In addition to the censorship, 4Kids made other changes to the series in an effort to Americanize it. Kahn justified these changes by saying that they were necessary in order for anime properties such as One Piece to be financially successful in the west.
Removal of Japanese text and CultureEdit
Almost all text was removed, including all Kanji and even text that was originally in English. The word "MARINE" on Marines' clothing was replaced with the word "NAVY".
Many elements of Japanese culture were modified to be more American, such as redrawing onigiri as chocolate chip cookies; speaking of 4Kids' similar changes to Pokémon, production staff member Eric Stuart justified this as "[making the series] a universal show, whatever country you were in, [as] more people could relate to doughnuts than sushi".
The original symphonic score by Kohei Tanaka and Shirō Hamaguchi was replaced with synthesized music composed by John Angier, Louis Cortelezzi, Matt McGuire, Ralph Shuckett and Dan Stein. It was noted that some of the new score were reused from other shows 4Kids had dubbed. The removal of music scores and the addition of new introductions were not exclusive to 4Kids and other companies such as Nelvana also used these practices. Additionally, the series' opening and closing theme music was replaced with an original theme song produced by 4Kids. An English version of the original theme, "We Are" was used in an early promo, but did not feature in the final English version. This remains the most controversial music usage of all, particularly because 4Kids had purposely given fans the impression that they would be using the dubbed "We Are".
Kahn explained that the music westernized "so that children in English-speaking countries will understand it" and to appeal more to American audiences. It has also been suggested that composing an original soundtrack is cheaper and more profitable for 4Kids than licensing the Japanese soundtrack.
Renaming many locations and attack names. Many attack names in other non-English languages (i.e. French, Italian, etc.) are given English names. These are often not proper translations of the name, and are sometimes different names completely (for example, most of Sanji's attacks, which were originally French cooking terms, are changed to food-based puns). 4Kids also referred to the Fish-Men as Mermen, a translation error that also appeared in concurrent fan translations.
Altering many character names. Some names that were originally English were changed to apparently make them sound more exotic. Examples include Portgas D. Ace (Portgaz D. Trace) and Edward Newgate (Ward Newgate). In addition to this, several other names are changed for content, like Captain Smoker (Captain Chaser) and possibly Cobra (Nebra), while others use uncommon romanizations of names, like Zoro (Zolo), Nefertari Vivi/Cobra (Nefeltari), and others.
Despite the numerous edits, One Piece was one of 4Kids' more violent properties. The producers had left in certain unavoidable excesses; blood, appendages being ripped off (such as Shanks' arm and Zeff's leg), and a character being killed by gunfire. Errors were occasionally made in scene edits. Since the dubbed version of the Drum Island arc began, more violence and references to death were included, and no new arcs have been skipped or episodes joined together, save for a few filler episodes.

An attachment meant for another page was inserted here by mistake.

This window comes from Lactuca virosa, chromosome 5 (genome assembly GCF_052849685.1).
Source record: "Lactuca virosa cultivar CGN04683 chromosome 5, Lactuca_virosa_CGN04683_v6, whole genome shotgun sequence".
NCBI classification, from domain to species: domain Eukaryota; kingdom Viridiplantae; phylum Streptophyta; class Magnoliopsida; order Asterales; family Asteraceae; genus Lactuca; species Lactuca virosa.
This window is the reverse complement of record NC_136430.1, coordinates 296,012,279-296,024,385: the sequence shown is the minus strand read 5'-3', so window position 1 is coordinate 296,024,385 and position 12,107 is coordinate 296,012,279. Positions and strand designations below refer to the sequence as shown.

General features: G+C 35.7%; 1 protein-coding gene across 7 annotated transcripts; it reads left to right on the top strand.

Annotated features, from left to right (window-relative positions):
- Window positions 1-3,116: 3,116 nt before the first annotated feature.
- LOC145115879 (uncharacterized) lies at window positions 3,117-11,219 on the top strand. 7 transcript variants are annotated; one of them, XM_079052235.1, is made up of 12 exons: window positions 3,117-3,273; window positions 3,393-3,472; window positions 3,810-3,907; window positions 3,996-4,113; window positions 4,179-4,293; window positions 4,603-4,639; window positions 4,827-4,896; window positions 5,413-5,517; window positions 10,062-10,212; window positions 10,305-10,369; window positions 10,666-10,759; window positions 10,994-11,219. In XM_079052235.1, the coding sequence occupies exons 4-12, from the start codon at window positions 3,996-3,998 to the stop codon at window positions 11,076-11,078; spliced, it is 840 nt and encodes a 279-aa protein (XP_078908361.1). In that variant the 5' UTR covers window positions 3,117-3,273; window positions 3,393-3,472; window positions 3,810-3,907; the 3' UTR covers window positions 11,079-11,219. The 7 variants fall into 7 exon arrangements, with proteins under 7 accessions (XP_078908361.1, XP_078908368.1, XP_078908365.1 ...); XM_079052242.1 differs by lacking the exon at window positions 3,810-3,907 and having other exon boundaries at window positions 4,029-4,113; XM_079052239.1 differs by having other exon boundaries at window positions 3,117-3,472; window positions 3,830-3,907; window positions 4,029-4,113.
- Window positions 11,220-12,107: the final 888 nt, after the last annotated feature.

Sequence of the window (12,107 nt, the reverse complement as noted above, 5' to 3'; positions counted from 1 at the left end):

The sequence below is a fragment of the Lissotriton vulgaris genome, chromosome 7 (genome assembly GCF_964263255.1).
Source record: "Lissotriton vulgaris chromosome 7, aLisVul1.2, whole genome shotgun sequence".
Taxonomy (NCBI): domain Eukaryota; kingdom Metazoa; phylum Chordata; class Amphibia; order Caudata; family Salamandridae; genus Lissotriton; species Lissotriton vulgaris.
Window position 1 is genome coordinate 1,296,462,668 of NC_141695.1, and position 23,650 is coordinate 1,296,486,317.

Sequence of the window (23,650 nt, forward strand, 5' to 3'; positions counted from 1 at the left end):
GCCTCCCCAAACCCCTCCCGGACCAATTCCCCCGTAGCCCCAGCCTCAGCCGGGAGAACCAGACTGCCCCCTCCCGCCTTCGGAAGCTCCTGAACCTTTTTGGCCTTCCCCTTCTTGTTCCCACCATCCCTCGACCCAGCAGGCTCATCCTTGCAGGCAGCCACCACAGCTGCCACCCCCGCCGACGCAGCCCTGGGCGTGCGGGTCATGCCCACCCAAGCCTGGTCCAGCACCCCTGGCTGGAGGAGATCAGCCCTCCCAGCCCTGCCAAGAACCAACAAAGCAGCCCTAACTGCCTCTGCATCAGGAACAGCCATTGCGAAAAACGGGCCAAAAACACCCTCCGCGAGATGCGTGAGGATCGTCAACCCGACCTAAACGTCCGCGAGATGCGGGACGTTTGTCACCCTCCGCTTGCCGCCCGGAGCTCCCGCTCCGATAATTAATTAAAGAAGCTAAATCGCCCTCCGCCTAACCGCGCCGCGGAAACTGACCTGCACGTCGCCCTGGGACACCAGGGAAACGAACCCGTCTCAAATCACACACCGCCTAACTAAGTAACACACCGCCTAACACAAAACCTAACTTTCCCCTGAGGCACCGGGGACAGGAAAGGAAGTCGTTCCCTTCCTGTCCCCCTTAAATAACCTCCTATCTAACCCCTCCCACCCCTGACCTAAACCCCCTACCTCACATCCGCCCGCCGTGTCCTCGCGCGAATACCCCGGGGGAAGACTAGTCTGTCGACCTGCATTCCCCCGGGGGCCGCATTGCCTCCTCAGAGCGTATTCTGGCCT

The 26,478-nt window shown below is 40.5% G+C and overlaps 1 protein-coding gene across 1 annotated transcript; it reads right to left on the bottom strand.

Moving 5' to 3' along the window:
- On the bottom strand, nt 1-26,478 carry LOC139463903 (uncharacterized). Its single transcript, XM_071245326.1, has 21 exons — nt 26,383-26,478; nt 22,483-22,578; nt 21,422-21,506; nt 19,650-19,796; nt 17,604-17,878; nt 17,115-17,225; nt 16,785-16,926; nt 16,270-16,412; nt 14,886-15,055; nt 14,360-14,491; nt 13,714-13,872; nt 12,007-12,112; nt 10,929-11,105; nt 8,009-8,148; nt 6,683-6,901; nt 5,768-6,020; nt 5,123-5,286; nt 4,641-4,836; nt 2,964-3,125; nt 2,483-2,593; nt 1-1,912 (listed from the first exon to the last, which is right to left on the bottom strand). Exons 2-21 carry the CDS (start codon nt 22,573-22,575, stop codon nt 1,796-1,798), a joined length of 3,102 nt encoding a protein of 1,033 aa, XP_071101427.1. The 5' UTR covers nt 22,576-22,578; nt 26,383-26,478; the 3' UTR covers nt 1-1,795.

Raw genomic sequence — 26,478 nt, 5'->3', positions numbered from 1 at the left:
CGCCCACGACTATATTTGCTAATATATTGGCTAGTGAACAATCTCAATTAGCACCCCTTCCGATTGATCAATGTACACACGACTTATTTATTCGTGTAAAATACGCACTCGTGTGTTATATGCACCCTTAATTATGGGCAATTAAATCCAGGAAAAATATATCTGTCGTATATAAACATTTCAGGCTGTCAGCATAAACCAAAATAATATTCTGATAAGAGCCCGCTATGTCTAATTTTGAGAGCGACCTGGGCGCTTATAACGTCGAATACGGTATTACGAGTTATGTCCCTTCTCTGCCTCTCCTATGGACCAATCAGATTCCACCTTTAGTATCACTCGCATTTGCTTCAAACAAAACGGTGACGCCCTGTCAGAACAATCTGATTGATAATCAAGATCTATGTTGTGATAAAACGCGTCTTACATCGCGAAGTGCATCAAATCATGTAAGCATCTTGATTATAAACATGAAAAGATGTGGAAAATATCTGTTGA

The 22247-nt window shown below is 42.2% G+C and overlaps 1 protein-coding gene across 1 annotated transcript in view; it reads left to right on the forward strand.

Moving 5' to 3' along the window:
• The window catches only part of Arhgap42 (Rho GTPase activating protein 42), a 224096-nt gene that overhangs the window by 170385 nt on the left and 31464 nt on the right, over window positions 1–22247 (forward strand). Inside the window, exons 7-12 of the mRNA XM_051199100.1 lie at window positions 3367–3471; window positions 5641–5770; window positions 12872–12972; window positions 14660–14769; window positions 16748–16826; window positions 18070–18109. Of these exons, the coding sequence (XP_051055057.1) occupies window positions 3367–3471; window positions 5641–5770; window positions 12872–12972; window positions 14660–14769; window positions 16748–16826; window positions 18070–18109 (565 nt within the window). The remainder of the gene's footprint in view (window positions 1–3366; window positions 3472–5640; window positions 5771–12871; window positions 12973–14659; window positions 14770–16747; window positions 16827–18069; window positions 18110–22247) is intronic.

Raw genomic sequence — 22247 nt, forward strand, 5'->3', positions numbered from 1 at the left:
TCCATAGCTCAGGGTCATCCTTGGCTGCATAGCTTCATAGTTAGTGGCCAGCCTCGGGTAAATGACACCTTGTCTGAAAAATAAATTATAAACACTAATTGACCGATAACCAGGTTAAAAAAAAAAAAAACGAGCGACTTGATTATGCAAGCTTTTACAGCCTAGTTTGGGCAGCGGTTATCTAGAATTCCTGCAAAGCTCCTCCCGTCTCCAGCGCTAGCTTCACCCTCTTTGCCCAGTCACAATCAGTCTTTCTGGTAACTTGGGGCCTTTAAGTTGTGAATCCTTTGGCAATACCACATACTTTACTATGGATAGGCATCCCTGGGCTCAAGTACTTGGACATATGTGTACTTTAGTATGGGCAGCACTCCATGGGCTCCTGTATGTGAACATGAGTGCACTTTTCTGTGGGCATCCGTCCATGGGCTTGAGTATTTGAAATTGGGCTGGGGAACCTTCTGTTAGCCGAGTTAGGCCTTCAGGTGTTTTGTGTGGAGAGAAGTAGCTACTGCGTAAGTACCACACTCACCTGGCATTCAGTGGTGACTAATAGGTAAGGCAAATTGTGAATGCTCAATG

Many characters who had regular voices in the Japanese version were voiced with heavy or cartoonishly exaggerated accents in the 4Kids dub, including David Moo voicing Sanji with a thick Brooklyn accent and nasal tone, and Veronica Taylor playing Nico Robin with a Texan accent, a decision that seems to have been made solely because Robin wears a cowboy hat in the Alabasta arc. The French accent given to Miss Father's Day was a notable example as it appeared to reference the French delicacy Frog legs, an association that could be interpreted as an ethnic slur.
A sticking point for criticism from fans was 4Kids' marketing strategy for the franchise; although the show is enjoyed by a fairly broad audience in Japan and consistently scored high ratings from teens, children, and even adults, 4Kids decided to initially air the show on Saturday mornings and focus solely on the lucrative 6-11 demographic. It formerly aired at night on Cartoon Network's Toonami Broadcast and had been receiving much higher ratings from the 9-14 demographic, but the new time-slot has brought question to the necessity of the excessive editing the series continues to receive. Also, the broader potential audience that could be reached through an uncut DVD release is still being ignored completely. Over time, the editing had decreased, perhaps due to the fact that the show was airing on a later time slot, although the production still resembled that of a typical 4Kids localization.
Some 4Kids employees have responded to this criticism by pointing out that many of the people criticizing their localization were not in its target audience in the first place, and that some viewers enjoyed their adaptions as children and only complained about the changes once they were older. At the same time, they described One Piece as "an extreme case" that "tarred the reputation" of 4Kids.